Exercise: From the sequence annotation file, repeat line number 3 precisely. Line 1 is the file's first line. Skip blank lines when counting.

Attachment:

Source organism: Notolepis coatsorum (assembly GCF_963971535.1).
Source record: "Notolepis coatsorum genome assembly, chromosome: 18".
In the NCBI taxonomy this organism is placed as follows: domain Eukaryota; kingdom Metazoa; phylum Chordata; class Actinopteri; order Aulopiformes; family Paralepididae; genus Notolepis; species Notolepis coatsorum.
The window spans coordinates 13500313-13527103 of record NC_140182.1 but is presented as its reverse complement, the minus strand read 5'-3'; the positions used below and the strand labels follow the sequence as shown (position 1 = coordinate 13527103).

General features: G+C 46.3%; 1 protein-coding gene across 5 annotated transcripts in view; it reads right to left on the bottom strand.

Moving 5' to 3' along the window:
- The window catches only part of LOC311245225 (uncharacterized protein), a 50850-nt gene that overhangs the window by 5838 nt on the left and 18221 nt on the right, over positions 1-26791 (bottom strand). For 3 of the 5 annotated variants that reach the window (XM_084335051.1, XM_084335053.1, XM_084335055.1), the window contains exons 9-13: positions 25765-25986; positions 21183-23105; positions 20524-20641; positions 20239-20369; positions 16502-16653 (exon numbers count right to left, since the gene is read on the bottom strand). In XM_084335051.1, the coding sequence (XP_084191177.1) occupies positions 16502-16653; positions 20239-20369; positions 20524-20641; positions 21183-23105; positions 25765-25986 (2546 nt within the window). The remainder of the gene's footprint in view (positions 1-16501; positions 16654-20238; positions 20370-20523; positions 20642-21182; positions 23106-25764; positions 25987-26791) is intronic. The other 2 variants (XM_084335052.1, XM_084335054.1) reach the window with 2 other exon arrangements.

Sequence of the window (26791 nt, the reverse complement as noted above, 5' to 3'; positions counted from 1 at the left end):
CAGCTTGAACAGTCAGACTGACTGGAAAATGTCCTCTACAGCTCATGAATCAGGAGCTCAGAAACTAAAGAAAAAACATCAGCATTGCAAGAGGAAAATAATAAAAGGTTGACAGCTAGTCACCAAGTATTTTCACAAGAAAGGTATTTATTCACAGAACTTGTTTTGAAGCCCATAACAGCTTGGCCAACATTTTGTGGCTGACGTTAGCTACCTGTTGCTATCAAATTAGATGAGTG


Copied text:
In the NCBI taxonomy this organism is placed as follows: domain Eukaryota; kingdom Metazoa; phylum Chordata; class Actinopteri; order Aulopiformes; family Paralepididae; genus Notolepis; species Notolepis coatsorum.